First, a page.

Salmon Scotland wants priority status at Dover

Salmon Scotland, the body which represents the Scottish salmon industry, has urged the UK Government to take urgent action to support vital exports affected by cross-Channel delays.

Salmon Scotland has called on the UK Government to introduce immediate contingency plans for perishable goods to have priority status when delays occur at peak times such as the summer holidays.

Scottish salmon is the UK’s biggest food export, generating more than £600 million for the UK economy through foreign sales alone, and supporting thousands of jobs in Scotland.

Salmon Scotland CEO Tavish Scott held talks in Shetland with UK Fisheries Minister Victoria Prentis to highlight the disruption and the importance of salmon exports for island and rural communities.

Fresh salmon from Scotland will normally arrive in France the following morning, but in recent weeks there have been delays of up to 48 hours due to queues on the UK side of the Channel.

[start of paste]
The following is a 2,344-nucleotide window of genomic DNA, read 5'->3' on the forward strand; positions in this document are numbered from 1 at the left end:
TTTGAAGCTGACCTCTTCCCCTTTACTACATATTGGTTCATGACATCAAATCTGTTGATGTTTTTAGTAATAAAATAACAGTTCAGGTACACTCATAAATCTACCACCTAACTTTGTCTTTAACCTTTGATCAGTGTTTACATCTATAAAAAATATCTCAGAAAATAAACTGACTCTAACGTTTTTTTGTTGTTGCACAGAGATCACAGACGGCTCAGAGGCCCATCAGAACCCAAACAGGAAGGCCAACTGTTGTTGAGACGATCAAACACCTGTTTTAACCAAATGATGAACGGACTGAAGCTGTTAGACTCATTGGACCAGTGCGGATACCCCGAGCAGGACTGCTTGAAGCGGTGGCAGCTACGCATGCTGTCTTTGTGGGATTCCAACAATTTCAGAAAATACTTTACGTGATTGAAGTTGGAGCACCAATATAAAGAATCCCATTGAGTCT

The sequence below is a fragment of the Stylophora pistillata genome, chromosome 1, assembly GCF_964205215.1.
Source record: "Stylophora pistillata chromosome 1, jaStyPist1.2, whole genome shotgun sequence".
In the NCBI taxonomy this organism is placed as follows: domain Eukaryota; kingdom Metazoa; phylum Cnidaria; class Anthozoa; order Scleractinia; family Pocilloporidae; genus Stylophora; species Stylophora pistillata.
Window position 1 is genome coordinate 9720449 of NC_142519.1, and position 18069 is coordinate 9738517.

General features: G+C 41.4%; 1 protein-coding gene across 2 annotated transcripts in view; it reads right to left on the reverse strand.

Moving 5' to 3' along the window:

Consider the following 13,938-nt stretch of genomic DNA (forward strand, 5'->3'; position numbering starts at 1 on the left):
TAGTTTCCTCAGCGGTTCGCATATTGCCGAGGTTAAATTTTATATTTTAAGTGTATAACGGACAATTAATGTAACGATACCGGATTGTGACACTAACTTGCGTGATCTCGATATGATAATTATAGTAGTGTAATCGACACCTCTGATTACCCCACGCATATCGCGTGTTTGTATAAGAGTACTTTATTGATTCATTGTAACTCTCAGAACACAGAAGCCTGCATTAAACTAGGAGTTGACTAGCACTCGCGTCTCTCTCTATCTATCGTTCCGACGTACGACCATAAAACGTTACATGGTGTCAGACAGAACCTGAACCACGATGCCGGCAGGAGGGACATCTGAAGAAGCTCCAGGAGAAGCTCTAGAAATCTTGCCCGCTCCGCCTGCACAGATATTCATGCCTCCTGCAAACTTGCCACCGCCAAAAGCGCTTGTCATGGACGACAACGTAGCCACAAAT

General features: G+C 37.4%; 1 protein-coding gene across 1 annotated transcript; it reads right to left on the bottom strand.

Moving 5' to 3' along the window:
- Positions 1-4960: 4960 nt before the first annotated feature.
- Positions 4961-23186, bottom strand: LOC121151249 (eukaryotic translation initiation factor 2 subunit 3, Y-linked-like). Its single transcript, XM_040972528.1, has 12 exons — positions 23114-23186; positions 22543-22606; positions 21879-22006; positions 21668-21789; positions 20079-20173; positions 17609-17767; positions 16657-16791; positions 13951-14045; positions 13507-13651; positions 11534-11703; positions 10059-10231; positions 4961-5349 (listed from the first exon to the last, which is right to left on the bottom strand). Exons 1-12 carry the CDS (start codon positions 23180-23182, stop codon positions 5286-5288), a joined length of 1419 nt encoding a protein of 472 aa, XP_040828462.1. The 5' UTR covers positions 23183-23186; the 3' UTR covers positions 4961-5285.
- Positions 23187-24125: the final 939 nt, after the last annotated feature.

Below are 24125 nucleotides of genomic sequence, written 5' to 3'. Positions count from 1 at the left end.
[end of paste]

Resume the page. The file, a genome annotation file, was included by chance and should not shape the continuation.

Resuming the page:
France is the top market for the fish.

“But there also needs to be a longer-term permanent post-Brexit solution after schools return, with extra capacity in place to avoid delays for all transport, and flexibility built in to adapt for shifts in demand,” said Salmon Scotland.

“Scottish salmon competes in the European marketplace with Norway, which is not experiencing the same disruption to exports.

“The sector directly employs 2,500 people in Scotland and supports more than 3,600 suppliers, with a further 10,000 jobs dependent on farm-raised salmon.”

Scott said: “This meeting was a welcome opportunity to set out the challenges currently facing salmon exporters and the risk to the Scottish and UK economies unless urgent action is taken.

“As the UK’s biggest food export, it is vital for jobs in Scotland and for the UK economy that we avoid any hold-ups at the Channel.

“Fresh Scottish salmon is perishable and needs to arrive with customers as quickly as possible.

“We have urged the UK Government to prioritise the movement of perishable goods.”